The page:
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Eggs For Hatching

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The soason for gathering the eggs lor the coming broods is at hand. The fowls that are to produce have long since beenselected, orshould have been, by the careful and judicious keeper. Eggs gathered while the fowls are in their first vigor are the best, giving stronger, heartier chicks than those laid later in the season. Eggs that are strongly fertilized and produced from healthy fowls will keep in good oondition to hatch and make vigorous chicks, three weeks from the date of laying They should be kept in a moderately warm place and be set up on end as soon as laid. This keeps the yolk from settling or adhering to the shell. These efcs should De aouoiy sirong m me shell in order to yithstand the rough usage thcy receive from the hen during the period of incubation. Little difiiculty will be found in managing this if the fowls be of proper age and fed on food calculated to créate healthful eggproduction. To have the eggs strong and perfeet in all respeets the fowls should not lay too rapidly, for in this case the shells are not pèrfectly formed, and the eggs will not turn out so large a percentage of vigorous chicks. Uniformity is the thing to aim at in the raising of chickens. To secure this, the laying fowls must possess great uniformity. Much depends on the breed, but for the majority it is better to use young, fullymatured fowls. While the chicks from old fowls are stronger and better for stock birds, a smaller percentage of the eggs come out when used for hatching, nniï fnr this roa.son are not so desirable. Too many hens must not be allowed the cock. Fifteen. and sometióles tvventy, hens rnay be allowed with good effect with tlie smaller íowls, while the Cochins and Brahmas with less activity, should bo allowed fewer hens. Early Fotatoes. Qcrmantown Telegram. Besides commanding a high price, there are othor considerations that come in to mako tho early erop of potatoes valuable. The Early Rose continúes to be as as good as the best, not only íor the early but the late crop. and always ffitches a remuneratina1 price in the market. But there is this additional advautage in the early erop: it can be harvested and removed and'the ground put in good order for all crops. The best turnips we have ever known camo out of a piece of ground first cleared of early potatoes. Indeed, we do not know of a more profltable arrangement of crops than to have turnips follow potatoes. The ground usually has to be pretty good for potatoes, but it is not essential that the manure be very much decayed. Some, indeed, contend that long strawy manure is all the better for a poUto erop. The turnips, on the othnr hand, must have the manure very well decayed, in order to give out its best results. IJence, after the potato has done with its fertilizer, there is enough left for the turnip to thrive upon. Wheat and rye also thrive very well on land which has been previously well-manured for potatoes. In all these cases the early potato has a o-reat advantage over the late one. Thev allow of a much earlier preparation of the ground for the subsequent erop. Thm-o ia Qtill anot.hfir advantaae in an early potato. In this part of the country at least, the plant is subject to the attacks of the stem-borer. They usually comruence their ravages abont the end of June. They bore out the whole center pith of the sterns, and before the end of July the plants are all dead, being dried up before the potato is matured. In such cases tkere are not often fifty bushels of potatoes to the acre, and of these half of them are too small to be salable By getting the potato early in the ground, and using varieties which mature early, the tubers are of pretty good size before the insects get to work, and thus there is a great gain. It seems to us we can almost do without any mure late kinds. . We say nothing here of the depreda. tions of the beetle, as it has been so eompletely met and overthrown as hardly any longer to bc considered as a serious iniury to the erop, early or late. Tuero are niany piants wnose icnvra, flover8 and seeds contain virulent poisons, which every one should know, so as to avoid them and keep children from them. Butteroups possess a poisonous prcperty which disappears when the Üowers aro dried in hay; no cow will feed upon tliem while in blossom. So caustic are the petals that they will sometimos inflame the skin of tender fingers. Every child should be cautioned against eating them; indeed, it is desirable to caution children about tasting the petals of any flower. or putting leaves into their mouths, exceptthose knowntobe harmless. The oleander contains a doadly poison m its leaves and flowers, and is said to be a dangerous plant for the parlor or dining room. The flower ana Derries of the wild briony possess a powerful purgativo; and the red berries.which attract children, have proved fatal. The seeds of the laburnum and catalpa trees should be kept f rom children; and there is n poisonous property in their bark. The seods of the yellow and of the rough podded vetches will produce nausea and severe headache. Fool's parsley has tuberous roots which have been mistaken for turnips, and produced a fatal effect an hour after they were eaten. Meadow henalock is said to be the hemlock which Sócrates drank; it kills by its intense action upon the nerves. producing complete insensibility, and palsy of the arms and legs, and is a most dangerous drusr, except in skillful hands. In August it is found in every field, by seashore and ïear mountain tops, in full bloom, and ladies and children gather its large clusters of tiny white flowers in quantities, without the least idea of their poisonous qualities. The water hemlock, or cow-bane, resembles parsnip, and has been eaten for them vwth deadly effects. The water-dropwort resembles celery when not in flower, and its roots are so similar to those of the parsnip, but they contain a virulent poison, producing convulsiona which end in death in a short time. The fine-leavedwater-dropwort, and the common dropwort are also dangerous weeds. The bulbs of the daffodil were oneo mistaken for leeks and boiled in soup, with very disastrous effects, making the whole household intensely nauseated and the children did not recover from their effects for several days.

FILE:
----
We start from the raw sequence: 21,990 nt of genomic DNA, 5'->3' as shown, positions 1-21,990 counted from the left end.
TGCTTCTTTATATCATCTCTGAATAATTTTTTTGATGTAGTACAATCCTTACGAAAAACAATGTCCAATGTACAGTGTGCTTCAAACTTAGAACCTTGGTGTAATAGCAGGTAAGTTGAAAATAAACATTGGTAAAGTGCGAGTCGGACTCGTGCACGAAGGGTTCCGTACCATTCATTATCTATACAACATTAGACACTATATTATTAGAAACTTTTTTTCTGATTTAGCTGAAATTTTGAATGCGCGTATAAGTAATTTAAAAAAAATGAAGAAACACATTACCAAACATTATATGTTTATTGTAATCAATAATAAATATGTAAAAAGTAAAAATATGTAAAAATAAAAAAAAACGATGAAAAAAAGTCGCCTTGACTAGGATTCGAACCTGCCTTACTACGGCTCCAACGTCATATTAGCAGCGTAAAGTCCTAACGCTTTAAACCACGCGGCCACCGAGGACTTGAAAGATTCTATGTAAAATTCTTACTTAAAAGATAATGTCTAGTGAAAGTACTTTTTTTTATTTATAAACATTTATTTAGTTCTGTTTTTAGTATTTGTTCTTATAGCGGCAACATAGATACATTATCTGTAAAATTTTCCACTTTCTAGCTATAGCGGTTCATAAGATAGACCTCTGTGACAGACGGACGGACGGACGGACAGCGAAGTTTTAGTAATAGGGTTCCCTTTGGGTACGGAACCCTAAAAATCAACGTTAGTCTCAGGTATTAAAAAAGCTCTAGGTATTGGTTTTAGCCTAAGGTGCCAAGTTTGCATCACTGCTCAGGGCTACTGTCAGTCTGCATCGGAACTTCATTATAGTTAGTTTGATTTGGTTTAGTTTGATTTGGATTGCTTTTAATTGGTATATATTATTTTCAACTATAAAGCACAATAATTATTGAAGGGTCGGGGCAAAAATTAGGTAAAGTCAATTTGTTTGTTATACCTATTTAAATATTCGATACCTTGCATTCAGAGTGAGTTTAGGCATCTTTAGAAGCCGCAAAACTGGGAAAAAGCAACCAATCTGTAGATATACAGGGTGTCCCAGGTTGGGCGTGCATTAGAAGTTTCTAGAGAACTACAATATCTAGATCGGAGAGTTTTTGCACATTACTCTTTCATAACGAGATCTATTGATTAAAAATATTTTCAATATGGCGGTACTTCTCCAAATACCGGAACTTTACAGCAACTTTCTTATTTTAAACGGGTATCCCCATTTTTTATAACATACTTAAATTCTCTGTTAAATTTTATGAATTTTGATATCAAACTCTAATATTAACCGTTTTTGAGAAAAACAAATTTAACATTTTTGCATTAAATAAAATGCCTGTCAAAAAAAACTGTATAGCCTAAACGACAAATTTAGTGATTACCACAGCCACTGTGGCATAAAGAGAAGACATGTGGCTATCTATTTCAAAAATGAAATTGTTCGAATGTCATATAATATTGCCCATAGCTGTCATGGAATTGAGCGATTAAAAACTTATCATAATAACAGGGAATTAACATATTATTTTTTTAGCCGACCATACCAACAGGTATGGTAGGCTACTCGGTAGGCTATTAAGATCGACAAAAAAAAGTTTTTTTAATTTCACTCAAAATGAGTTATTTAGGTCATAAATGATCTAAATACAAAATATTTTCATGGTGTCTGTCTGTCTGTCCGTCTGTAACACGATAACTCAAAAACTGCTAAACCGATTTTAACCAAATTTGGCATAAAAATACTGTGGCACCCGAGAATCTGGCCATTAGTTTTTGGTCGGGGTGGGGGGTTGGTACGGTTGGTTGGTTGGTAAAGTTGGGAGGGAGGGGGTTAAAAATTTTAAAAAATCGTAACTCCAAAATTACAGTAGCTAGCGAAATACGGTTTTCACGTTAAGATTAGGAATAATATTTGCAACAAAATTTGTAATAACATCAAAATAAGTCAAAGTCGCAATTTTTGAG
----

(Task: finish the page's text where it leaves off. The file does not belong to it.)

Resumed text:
Old News
Ann Arbor Democrat